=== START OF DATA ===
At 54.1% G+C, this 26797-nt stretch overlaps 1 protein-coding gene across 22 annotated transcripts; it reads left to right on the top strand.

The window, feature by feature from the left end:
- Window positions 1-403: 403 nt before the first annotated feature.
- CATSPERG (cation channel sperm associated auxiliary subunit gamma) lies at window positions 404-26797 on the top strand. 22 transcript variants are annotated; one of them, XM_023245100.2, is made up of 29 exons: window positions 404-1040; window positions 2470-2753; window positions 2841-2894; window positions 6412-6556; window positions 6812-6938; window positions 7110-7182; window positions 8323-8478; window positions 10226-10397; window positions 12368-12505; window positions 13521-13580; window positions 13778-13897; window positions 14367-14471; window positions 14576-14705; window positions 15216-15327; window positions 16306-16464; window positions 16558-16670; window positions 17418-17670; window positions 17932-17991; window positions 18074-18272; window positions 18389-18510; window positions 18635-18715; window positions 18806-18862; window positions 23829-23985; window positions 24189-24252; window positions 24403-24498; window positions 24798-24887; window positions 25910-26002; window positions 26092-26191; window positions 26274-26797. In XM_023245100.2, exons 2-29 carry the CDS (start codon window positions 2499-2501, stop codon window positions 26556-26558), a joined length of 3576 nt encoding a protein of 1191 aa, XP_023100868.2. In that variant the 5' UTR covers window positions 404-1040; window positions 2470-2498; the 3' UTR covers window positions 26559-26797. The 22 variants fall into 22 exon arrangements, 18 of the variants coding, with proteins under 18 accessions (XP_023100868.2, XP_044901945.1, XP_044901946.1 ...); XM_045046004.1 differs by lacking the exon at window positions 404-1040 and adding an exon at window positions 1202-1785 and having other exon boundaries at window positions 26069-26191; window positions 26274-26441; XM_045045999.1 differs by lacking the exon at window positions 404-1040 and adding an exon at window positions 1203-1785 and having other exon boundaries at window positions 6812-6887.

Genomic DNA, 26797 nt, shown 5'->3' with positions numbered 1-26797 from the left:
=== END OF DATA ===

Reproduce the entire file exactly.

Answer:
At 54.1% G+C, this 26797-nt stretch overlaps 1 protein-coding gene across 22 annotated transcripts; it reads left to right on the top strand.

The window, feature by feature from the left end:
- Window positions 1-403: 403 nt before the first annotated feature.
- CATSPERG (cation channel sperm associated auxiliary subunit gamma) lies at window positions 404-26797 on the top strand. 22 transcript variants are annotated; one of them, XM_023245100.2, is made up of 29 exons: window positions 404-1040; window positions 2470-2753; window positions 2841-2894; window positions 6412-6556; window positions 6812-6938; window positions 7110-7182; window positions 8323-8478; window positions 10226-10397; window positions 12368-12505; window positions 13521-13580; window positions 13778-13897; window positions 14367-14471; window positions 14576-14705; window positions 15216-15327; window positions 16306-16464; window positions 16558-16670; window positions 17418-17670; window positions 17932-17991; window positions 18074-18272; window positions 18389-18510; window positions 18635-18715; window positions 18806-18862; window positions 23829-23985; window positions 24189-24252; window positions 24403-24498; window positions 24798-24887; window positions 25910-26002; window positions 26092-26191; window positions 26274-26797. In XM_023245100.2, exons 2-29 carry the CDS (start codon window positions 2499-2501, stop codon window positions 26556-26558), a joined length of 3576 nt encoding a protein of 1191 aa, XP_023100868.2. In that variant the 5' UTR covers window positions 404-1040; window positions 2470-2498; the 3' UTR covers window positions 26559-26797. The 22 variants fall into 22 exon arrangements, 18 of the variants coding, with proteins under 18 accessions (XP_023100868.2, XP_044901945.1, XP_044901946.1 ...); XM_045046004.1 differs by lacking the exon at window positions 404-1040 and adding an exon at window positions 1202-1785 and having other exon boundaries at window positions 26069-26191; window positions 26274-26441; XM_045045999.1 differs by lacking the exon at window positions 404-1040 and adding an exon at window positions 1203-1785 and having other exon boundaries at window positions 6812-6887.

Genomic DNA, 26797 nt, shown 5'->3' with positions numbered 1-26797 from the left: